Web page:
And while no major issues have been detected during her time handling the CCSO books, she said state audit exams have always made her nervous.
“That’s something that, every year, used to just freak me out. I’ve gotten better about it, but when somebody mentions the word ‘auditor’ it just makes you nervous. I’m not going to miss that,” she said. “I think they are always looking for something, but you just have to get to a point that you know you’re never going to be perfect, and I’ve never had any problems with it, thank goodness.
“They’ve actually been very good to work with.”
Sheridan actually juggled two jobs in her first few years with CCSO. Along with handling the books, she also spent a brief stint during Scott’s first few years as a dispatcher, which she said brought its share of interesting moments.
But that was nothing compared to what is believed to be her first, and only time, of putting her deputy training to use. She said she has never had to fire her service weapon, never had to pursue a suspect or even take action after hours. In 1994, it was decided that a female deputy was needed to accompany Deputy Dennis McDaniel to Alaska to retrieve a prisoner who was wanted in Calloway County for allegedly having stolen a valuable ring, along with $10,000 from the Bible of an elderly woman.
She said she could not prepare herself for what transpired once in Alaska.
“We go (to a jail) and get her and she looks at me says, ‘I can’t fly. I’ll die,’” Sheridan recalled. She and McDaniel had taken a commercial airline flight the previous day. “Dennis has to like nudge her in the knees to get her on the plane. Then she starts screaming.”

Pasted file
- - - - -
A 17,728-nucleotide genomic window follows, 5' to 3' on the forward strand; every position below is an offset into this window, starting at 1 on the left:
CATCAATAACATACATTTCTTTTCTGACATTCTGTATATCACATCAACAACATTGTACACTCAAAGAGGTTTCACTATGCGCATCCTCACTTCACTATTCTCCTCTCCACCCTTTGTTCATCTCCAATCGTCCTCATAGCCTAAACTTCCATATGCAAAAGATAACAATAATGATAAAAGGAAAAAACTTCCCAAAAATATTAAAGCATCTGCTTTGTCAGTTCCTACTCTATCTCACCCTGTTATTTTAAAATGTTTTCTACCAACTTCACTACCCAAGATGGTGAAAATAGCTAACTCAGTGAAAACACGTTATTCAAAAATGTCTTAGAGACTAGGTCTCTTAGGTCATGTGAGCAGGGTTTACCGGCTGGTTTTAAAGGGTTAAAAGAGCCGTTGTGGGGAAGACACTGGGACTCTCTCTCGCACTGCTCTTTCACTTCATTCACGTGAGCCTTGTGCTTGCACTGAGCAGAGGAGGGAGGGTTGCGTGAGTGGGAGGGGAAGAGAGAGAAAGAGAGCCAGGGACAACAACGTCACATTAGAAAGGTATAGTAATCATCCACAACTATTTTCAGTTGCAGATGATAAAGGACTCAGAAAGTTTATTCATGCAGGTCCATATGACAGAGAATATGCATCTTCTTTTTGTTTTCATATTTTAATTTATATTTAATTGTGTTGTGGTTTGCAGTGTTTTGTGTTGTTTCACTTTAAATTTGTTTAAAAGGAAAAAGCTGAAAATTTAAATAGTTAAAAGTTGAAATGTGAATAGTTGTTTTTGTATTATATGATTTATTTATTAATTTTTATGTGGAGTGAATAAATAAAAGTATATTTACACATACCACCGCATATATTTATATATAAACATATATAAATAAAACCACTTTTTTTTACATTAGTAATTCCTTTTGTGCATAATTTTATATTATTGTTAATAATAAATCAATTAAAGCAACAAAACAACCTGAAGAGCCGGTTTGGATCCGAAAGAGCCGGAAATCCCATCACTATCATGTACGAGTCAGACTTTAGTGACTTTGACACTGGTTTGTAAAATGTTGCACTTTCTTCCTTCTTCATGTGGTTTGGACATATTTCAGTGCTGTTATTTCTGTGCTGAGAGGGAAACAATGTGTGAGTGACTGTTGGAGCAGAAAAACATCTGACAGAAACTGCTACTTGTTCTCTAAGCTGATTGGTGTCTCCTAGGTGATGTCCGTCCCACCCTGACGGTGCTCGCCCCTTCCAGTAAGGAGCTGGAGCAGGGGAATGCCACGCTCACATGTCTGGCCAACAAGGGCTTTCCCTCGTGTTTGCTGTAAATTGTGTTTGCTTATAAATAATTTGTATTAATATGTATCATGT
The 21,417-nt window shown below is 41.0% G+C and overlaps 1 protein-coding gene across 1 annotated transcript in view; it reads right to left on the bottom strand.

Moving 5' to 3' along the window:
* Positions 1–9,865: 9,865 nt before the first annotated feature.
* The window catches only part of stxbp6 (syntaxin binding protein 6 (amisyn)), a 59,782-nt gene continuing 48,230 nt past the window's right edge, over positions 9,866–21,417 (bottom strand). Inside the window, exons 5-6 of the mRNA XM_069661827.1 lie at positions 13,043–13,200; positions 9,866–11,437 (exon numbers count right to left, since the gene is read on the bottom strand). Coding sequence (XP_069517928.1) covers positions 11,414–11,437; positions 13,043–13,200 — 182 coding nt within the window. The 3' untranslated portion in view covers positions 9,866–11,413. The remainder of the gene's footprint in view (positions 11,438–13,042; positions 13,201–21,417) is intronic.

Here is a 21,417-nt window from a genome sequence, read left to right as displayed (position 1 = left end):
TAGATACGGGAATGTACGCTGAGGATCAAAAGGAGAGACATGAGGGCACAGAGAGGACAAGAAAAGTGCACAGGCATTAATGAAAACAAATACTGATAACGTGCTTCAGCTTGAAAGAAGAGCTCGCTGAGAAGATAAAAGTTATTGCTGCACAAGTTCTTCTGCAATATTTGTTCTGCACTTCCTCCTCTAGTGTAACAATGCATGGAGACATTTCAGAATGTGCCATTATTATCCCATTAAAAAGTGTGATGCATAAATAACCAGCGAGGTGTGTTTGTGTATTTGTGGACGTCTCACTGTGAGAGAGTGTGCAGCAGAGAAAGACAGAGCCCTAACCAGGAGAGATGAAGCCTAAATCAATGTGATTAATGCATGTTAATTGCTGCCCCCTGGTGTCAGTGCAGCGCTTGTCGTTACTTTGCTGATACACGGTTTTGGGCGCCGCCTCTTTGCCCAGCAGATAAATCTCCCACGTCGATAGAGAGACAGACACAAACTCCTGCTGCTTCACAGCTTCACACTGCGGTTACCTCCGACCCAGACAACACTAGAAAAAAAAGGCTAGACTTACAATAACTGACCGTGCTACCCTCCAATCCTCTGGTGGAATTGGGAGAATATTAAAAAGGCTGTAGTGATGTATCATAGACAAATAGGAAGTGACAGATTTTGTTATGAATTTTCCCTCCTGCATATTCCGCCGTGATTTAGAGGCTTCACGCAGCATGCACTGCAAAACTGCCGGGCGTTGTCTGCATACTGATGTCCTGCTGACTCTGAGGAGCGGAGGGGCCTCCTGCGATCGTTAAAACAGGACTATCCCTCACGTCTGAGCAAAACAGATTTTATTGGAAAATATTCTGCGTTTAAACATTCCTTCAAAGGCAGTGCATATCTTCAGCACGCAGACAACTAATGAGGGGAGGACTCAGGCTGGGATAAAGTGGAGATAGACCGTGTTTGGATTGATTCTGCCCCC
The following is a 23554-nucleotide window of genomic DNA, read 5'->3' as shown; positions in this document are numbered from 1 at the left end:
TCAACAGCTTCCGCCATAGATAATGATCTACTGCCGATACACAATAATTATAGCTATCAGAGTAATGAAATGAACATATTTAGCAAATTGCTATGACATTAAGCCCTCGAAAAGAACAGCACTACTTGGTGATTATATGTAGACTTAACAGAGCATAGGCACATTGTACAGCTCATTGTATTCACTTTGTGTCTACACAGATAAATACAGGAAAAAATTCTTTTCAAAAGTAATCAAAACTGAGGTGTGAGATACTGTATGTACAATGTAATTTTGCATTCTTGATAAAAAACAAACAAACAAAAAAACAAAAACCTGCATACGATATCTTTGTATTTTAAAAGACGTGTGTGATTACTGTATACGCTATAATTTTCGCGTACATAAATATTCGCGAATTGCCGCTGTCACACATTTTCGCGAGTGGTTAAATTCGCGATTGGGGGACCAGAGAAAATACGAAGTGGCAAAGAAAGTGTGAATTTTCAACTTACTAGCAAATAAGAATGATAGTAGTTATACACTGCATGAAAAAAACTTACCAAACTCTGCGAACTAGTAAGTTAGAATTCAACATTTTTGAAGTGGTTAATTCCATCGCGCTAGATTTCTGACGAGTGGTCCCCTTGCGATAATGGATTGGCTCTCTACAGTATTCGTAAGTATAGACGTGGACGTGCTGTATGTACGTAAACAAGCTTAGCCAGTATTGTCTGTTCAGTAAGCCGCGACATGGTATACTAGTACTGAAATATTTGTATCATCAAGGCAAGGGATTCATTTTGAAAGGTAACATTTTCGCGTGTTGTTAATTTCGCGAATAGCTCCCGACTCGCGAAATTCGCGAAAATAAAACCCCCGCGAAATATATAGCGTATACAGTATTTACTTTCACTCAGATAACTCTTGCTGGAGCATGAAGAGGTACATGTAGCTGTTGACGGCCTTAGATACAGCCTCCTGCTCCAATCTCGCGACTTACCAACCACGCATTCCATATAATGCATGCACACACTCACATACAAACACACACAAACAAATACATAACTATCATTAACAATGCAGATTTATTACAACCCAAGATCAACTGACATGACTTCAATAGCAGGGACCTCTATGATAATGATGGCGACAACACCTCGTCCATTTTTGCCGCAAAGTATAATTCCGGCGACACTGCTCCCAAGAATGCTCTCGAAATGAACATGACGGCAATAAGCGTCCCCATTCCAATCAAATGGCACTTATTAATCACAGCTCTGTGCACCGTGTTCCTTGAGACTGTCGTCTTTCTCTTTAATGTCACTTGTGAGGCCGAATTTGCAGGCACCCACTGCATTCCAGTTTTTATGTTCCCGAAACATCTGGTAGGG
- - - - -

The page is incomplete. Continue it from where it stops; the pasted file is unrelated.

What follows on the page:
Soon, a flight attendant had arrived to check on things. Sheridan and McDaniel told the attendant the situation, but the prisoner continued to, in Sheridan’s words, ‘“have a fit.”
“So the pilot gets on and says, ‘You three! Off the plane!’ He kicks us off,” she said of how this put the deputies in a major bind because they had already checked out of their hotel and returned their rental car. “So we call Stan and tell him what happened, then a (Alaska) state trooper comes and gets us to take her back to the jail, and when she realizes this, she asks me, ‘They’re taking me back to jail?’ Like she thought we were just going to let her go.
“We wound up flying back (to Kentucky) without her and they ended up having to send somebody from Paducah to get her and it took them two weeks to get her back here.”
“I’ve never heard about that one, but I think I’m going to have ask her about it,” Steger said, chuckling.
Steger explained that Sheridan was what is known as “grandfathered in” when the Police Officer Professional Standards began being required in 2006, setting new standards for all law enforcement personnel in Kentucky, including telecommunications and office staff. He said he knows she was the only CCSO deputy given this treatment and believes she was one of only a handful across the commonwealth.
“That’s because she was already a sworn officer before that program took effect,” he said, explaining that he is glad something like that did not jeopardize her tenure. He said he would have missed her.
“One thing I’ve learned about this job is that a lot more goes with it than law enforcement and that’s meant working with Dana on all of the tax money collections, all the stuff with vehicle inspections, all of that. Absolutely you’re comfortable — the most comfortable — when you know you’ve got somebody who is trustworthy and has the same goals you do. That’s a big worry that is lifted off your shoulders.
“She’s going to be a tough one to lose, but you know what? She’s done her time, 27 years! But I am trying to talk her into being part time for tax season.”